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Worker ants had a lot to gain by losing the ability to fly

Losing the ability to fly made ants much stronger, according to a new study from Okinawa Institute of Science and Technology Graduate University (OIST). When the researchers created 3D models to analyze the muscles and internal skeletons of ants, they confirmed the theory that the loss of flight in worker ants is directly linked to the evolution of greater strength.

“Worker ants evolved from flying insects,” said Professor Evan Economo. “We’ve always assumed that losing flight helped to optimize their bodies for working on the ground, but we have much to learn about how this is achieved.”

Among flying insects, the wing muscles often occupy more than half of the thorax, which places major constraints on the muscles used to support the rest of the body. The experts speculated that once the constraints of flight were removed in worker ants, the remaining muscles in the thorax were free to expand and reorganize.

While previous studies on flight loss focused on the external structure of worker ants, the OIST researchers constructed a detailed picture of the inside of the thorax.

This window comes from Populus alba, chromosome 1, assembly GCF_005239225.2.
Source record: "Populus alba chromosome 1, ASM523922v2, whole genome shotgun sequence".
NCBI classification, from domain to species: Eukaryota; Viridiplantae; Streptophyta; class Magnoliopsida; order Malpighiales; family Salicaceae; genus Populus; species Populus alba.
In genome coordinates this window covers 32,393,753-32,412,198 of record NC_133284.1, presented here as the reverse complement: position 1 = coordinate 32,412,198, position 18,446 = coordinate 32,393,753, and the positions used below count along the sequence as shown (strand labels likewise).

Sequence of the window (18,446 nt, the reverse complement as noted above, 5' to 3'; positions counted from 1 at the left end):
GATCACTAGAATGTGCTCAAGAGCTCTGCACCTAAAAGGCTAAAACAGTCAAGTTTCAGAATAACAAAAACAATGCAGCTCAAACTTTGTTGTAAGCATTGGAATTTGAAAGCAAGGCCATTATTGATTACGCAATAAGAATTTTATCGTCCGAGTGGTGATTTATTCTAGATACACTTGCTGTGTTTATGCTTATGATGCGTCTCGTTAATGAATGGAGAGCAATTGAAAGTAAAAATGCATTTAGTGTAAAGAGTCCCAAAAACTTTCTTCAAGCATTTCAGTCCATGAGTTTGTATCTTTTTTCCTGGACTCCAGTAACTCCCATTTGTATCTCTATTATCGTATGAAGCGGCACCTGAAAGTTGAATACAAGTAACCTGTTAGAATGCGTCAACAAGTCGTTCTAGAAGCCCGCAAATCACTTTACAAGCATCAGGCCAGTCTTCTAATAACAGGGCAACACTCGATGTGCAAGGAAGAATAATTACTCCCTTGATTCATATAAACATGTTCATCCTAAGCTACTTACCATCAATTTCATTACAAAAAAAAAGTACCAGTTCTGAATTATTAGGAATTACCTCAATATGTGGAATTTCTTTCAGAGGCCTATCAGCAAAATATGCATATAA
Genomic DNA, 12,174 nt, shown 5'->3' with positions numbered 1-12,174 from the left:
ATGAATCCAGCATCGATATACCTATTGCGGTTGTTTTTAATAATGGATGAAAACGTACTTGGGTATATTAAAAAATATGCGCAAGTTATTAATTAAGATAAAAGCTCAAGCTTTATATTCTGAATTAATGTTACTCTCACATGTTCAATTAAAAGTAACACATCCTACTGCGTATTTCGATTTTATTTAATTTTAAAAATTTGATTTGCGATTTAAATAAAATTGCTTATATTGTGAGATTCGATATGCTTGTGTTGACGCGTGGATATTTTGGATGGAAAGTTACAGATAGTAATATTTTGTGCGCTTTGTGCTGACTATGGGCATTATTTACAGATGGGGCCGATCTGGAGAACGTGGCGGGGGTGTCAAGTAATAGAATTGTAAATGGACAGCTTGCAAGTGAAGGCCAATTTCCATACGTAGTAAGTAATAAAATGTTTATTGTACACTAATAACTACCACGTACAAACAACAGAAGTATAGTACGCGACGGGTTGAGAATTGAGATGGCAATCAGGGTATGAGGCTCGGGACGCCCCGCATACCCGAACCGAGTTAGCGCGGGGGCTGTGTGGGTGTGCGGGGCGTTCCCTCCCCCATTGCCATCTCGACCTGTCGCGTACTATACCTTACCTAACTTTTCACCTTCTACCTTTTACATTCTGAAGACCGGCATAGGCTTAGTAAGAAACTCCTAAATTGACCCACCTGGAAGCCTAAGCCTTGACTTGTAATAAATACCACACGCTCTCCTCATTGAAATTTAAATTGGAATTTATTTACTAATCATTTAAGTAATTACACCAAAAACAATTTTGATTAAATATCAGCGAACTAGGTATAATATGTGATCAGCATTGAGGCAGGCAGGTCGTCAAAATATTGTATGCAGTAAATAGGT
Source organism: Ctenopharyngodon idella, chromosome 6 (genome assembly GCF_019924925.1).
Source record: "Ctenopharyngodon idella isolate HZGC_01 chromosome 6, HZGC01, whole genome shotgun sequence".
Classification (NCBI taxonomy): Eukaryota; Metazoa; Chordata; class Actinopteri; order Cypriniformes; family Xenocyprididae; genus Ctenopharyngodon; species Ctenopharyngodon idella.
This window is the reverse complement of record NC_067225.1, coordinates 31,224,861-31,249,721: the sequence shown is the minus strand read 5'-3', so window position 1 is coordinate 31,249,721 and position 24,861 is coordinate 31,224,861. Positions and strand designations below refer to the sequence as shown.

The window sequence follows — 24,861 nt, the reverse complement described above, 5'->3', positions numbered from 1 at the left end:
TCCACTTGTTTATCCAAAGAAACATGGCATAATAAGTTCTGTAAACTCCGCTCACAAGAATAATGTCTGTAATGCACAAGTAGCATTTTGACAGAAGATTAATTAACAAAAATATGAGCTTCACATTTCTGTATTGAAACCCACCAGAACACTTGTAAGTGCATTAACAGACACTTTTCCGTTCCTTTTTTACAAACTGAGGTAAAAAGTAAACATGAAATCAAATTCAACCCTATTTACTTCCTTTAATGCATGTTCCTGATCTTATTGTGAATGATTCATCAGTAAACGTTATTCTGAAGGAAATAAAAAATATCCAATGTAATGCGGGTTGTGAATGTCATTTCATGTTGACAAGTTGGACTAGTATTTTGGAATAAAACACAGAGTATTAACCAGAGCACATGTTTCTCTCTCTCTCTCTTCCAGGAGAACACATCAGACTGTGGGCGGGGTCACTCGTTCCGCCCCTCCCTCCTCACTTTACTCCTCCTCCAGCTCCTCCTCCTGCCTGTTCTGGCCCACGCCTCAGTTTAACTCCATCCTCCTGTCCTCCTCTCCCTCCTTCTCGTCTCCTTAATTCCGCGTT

The researchers conducted a detailed analysis of two distantly related ant species, including both the wingless workers and the flying queens. They also confirmed the findings based on a broader sample of species.

Using advanced X-ray technology to scan the internal and external anatomy of the ants, the team confirmed that the loss of flight had allowed for the reorganization of the thorax.

“Within the worker ant’s thorax, everything is integrated beautifully in a tiny space,” said study lead author Dr. Christian Peeters. “The three muscle groups have all expanded in volume, giving the worker ants more strength and power. There has also been a change in the geometry of the neck muscles, which support and move the head. And the internal attachment of muscles has been modified.”

When the researchers studied the loss of flight among wasps, they found that the bees had responded in a completely different way. Wingless wasps are solitary and consume food on their own, while ants work in teams as part of a colony. The teams scavenge for food and carry it back to the nest for the queen and younger ants working within the nest.

Going forward, the scientists plan to develop more detailed biomechanical models of how different muscle groups function, conduct similar research on the mandible and legs, and compare the diversity among different ant species.

“We’re interested in what makes an ant an ant and understanding the key innovations behind their success,” explained Professor Economo. “We know that one factor is the social structure, but this individual strength is another essential factor.”

The study is published in the journal Frontiers in Zoology.

By Chrissy Sexton, Staff Writer

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